No-shopping challenge update (with 6 wins!)

No-shopping challenge and budget update

 
The no-shopping challenge was way easier at the beginning of the year than it has been in the second half.
The first half of the year, we stayed at or even below our budgeted goals, month after month. We scrimped, we saved. The second half has been less smooth. But we are still okay! The first half, we didn’t focus on saving so much as we did on paying down student loans. The second half is more about saving, and we are saving. But we did overspend, and so I would like to talk about it.
 
The main overspend categories have been groceries and home improvement/decorating.
 
On average, we are overspending about $160 a month compared to our budget. However, in August, it was a shocking $1089 over budget! That was broken down across groceries (meat buying for the quarter had something to do with it), home improvement stuff (we needed chairs to go with the table and I know that finding the right chairs is an exercise in frustration, so I bought them new. Only $100 for a set of 4, but it was still a good chunk in our $200/month home improvement budget), and tech (we have an unexpected need for new phones).
no-shopping challenge project
These chairs were part of the overspend.

No-shopping challenge fail!

There was also a very large car down payment. I did a thing I said I would never ever do: I bought a brand new car and took out a car payment. The decision was thoughtfully made and I don’t regret it. It is a depreciating asset, but one that was not a financial burden and something I will care for and hang onto for a long time. 
I owe my blog readers a more complete blog post about my new car. Coming soon!

We give ourselves grace during our no-shopping challenge

 
I have found that once we pay off a big thing, we kind of get a little freer with money for a few months. I am okay with that. It is okay to take a breather after a big accomplishment. We paid off a $15,000 student loan in about 6 months. I am okay celebrating by “splurging” on chairs. I put splurging in quotes there because $25 a chair is definitely not high-end!
 
My car payment is $333 a month. It is a 60-month note at 1.9% APR. I am paying $500 a month and will have it paid off in 3 years. I just made my second payment and I have already paid an extra month’s worth of payments!

Budgeting and expense tracking

 
In other news, I am trying out Mint again. We tried it several years ago but it wouldn’t sync with our bank account. I have been doing expense tracking manually with Google Sheets, but since we are doing credit card spending now, the tracking has become burdensome. In addition to our bank account, we usually have about 3-4 credit cards going at a time: 1 or 2 that we are using towards a minimum spend for sign up bonus, 1 that has special spending categories (like one of our Chase cards is giving us 5X the points per dollar spent on groceries this quarter), and 1 that gives us 2X the points on everything for when we have finished the minimum spend requirements.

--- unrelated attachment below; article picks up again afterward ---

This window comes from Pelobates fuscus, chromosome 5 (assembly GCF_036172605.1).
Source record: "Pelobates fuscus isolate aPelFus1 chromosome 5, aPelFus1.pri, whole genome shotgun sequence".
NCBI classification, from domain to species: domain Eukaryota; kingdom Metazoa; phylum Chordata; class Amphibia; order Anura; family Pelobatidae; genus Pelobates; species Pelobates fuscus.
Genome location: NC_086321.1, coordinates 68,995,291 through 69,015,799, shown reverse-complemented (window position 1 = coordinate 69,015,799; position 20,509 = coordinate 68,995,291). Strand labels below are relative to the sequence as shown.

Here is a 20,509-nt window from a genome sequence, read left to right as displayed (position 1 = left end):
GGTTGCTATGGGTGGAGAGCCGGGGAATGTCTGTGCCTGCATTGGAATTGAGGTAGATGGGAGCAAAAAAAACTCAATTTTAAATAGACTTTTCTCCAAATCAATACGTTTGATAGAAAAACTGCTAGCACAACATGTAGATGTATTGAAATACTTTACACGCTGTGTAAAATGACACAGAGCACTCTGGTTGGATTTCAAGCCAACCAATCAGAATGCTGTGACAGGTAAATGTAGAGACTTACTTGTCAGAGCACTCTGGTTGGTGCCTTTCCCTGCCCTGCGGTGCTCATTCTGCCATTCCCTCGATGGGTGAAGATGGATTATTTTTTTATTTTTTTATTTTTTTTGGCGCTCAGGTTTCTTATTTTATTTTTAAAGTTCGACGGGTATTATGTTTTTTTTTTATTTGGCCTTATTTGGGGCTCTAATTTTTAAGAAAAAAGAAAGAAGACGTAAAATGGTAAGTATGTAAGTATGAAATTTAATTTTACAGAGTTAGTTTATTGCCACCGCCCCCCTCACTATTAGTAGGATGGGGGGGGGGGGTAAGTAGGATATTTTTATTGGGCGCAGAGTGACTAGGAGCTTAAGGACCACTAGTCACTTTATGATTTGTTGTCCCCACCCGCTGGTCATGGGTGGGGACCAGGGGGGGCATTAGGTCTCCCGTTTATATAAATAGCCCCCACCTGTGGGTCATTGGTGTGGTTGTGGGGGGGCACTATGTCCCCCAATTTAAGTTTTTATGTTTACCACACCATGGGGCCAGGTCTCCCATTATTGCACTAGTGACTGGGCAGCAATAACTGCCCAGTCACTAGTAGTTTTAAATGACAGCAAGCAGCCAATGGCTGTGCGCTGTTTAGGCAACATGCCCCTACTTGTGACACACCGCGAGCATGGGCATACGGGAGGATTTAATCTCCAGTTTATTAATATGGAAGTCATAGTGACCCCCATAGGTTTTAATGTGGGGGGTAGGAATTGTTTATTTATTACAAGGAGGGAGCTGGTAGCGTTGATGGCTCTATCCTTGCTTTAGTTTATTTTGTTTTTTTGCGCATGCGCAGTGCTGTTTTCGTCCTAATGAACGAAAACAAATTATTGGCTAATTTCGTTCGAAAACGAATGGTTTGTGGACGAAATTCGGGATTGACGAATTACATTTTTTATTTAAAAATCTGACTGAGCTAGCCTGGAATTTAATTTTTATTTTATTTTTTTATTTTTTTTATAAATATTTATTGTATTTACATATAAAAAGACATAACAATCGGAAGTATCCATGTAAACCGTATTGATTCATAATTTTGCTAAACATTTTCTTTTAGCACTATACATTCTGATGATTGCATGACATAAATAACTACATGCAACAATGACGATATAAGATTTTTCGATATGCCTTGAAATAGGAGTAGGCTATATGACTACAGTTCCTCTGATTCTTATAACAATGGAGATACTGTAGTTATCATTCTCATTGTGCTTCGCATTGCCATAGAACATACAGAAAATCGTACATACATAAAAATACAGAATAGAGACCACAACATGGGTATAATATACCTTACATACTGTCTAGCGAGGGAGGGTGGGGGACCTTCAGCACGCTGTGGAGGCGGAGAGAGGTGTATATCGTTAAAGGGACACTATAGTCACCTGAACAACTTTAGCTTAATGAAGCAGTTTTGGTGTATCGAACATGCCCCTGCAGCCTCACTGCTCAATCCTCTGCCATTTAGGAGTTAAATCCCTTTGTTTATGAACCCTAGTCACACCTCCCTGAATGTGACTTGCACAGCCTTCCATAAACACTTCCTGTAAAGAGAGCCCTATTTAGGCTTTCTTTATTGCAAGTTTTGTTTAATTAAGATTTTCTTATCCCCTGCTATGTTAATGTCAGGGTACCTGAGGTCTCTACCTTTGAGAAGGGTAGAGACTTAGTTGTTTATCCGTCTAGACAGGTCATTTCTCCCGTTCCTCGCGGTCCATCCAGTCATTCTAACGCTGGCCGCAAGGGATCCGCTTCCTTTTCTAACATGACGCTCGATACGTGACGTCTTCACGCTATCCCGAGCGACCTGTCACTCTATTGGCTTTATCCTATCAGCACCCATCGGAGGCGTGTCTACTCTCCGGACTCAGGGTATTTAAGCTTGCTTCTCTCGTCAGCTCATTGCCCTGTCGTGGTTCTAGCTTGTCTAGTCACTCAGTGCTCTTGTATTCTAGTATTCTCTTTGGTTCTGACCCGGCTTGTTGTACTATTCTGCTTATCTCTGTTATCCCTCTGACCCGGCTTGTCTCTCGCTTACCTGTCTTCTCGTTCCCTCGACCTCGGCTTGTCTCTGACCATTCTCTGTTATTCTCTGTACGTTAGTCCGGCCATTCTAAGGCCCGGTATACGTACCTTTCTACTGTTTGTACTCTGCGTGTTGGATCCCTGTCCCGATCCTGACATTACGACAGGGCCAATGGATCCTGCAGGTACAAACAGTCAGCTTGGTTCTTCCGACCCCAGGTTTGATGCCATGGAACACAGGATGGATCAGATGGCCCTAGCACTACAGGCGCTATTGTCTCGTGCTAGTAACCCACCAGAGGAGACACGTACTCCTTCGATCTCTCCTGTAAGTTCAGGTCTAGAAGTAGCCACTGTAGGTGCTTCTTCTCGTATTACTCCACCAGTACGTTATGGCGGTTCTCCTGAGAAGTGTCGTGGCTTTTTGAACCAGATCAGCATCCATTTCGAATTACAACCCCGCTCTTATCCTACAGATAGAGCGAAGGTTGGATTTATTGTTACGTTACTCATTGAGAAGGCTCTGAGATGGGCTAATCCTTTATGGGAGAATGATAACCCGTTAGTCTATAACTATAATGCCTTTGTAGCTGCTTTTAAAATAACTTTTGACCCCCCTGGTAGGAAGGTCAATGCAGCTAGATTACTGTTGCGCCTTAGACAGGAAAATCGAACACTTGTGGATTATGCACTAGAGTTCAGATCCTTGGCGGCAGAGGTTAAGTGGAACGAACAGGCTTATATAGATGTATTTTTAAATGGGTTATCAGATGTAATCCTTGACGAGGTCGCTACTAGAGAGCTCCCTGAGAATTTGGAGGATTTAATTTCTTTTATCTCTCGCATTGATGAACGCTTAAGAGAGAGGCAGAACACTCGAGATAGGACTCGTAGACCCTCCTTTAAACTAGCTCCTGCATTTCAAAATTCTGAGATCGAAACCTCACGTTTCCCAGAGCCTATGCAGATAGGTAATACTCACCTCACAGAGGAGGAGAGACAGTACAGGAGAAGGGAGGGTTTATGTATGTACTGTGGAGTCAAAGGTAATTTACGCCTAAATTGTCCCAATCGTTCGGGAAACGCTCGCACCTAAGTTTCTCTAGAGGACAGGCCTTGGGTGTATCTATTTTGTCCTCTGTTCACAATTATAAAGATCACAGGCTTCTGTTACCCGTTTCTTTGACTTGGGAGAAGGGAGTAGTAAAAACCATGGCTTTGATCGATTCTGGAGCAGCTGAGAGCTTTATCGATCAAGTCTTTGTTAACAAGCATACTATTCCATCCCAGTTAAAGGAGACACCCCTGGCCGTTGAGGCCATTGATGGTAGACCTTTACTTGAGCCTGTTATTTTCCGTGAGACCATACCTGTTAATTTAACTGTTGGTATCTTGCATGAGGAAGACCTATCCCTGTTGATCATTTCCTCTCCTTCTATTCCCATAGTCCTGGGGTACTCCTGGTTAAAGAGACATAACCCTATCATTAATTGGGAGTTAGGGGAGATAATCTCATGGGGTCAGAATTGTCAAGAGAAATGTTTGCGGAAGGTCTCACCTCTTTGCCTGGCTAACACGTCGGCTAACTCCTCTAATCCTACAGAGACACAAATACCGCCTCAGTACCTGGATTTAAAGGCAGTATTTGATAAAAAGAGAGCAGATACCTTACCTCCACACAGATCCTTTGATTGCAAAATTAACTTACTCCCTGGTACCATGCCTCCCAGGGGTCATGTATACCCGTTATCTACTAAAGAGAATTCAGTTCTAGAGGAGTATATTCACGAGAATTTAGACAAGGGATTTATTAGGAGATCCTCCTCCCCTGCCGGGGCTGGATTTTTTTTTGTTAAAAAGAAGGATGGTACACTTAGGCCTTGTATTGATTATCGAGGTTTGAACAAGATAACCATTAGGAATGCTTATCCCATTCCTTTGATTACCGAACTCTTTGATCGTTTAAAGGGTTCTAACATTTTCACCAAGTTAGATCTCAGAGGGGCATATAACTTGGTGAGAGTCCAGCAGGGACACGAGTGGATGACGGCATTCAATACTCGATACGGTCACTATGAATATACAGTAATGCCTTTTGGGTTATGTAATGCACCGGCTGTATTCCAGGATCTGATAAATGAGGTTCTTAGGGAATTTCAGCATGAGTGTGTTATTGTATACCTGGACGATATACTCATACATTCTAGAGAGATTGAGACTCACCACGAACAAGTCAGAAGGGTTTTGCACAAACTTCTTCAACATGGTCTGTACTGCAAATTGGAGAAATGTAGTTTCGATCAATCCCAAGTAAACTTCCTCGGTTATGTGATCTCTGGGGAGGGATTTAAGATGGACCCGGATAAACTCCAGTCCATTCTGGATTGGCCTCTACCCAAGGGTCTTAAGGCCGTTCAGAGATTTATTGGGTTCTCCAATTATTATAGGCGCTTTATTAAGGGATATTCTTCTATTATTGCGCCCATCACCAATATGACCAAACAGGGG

I was downloading spreadsheets from each of these into google, organizing them, and then bringing them over. And I was doing a paycheck-to-paycheck spending sheet and a separate monthly spending sheet. So it was a lot. I am trying to use Mint and then will download the sheet into my permanent file at the end of each month.

Mint also makes it easier to pretend my credit card spending is cash spending. We have set all of our credit cards to autopay the full statement balance amount each month. Our credit union lets us set up separate checking and savings accounts within our main account. Someday I will do a post to explain how we use our variety of accounts to automate savings by categories.

Right now, I will say that we have one account set up as a credit card holding account. Every couple of days, I go through Mint and see what we spent and on which card. I go into my bank account, transfer the individual amounts from our main checking account into our credit card holding account with a note reminding me which card it is for and what general thing. So it is an internal transfer and when I am selecting to make the transfer, I will write in the notes section, “Chase Ink, for groceries.”

Since it is autopay and I have trust issues, I keep an extra $1000 in that account, for a cushion in case something big (or several things) got missed right before autopay day. We have it on our calendars and we get reminders, but things can still get missed.

I like this method because it helps the credit cards seem more like cash. I can see an accurate amount in my main checking all the time, to know how much money we actually have to spend in this pay period.

When I first started doing this, I was logging into each and every credit card every day or two to check account balances. Mint makes my life easier in this respect.

diy water fountain
Let’s take a short break from budgeting software to enjoy the beautiful diy water fountain in its 2nd year of service.
 
So far, there are some things I don’t like. Mint only keeps things for 3 months, and I like to have the records. Also, when I log in this morning, all of my accounts show up with $0. That is a problem. But I like having them do the work of consolidating and I can use tags and notes to keep track of things. So I am going to run with it a while and see if it works for me.
 

 

Sleeping dog
All this money talk wears a dog out

To end on a high note, here are some wins for 2021 (so far)

  • Paid off the Dude’s private student loan
  • Bought a new car with a big down payment that is well within our means and we have plenty of space for in our budget
  • Maximized (almost) my 457(b) account
  • Budgeted for travel
  • Kept our savings intact
  • Started gathering credit card rewards points without adding any credit card debt
 

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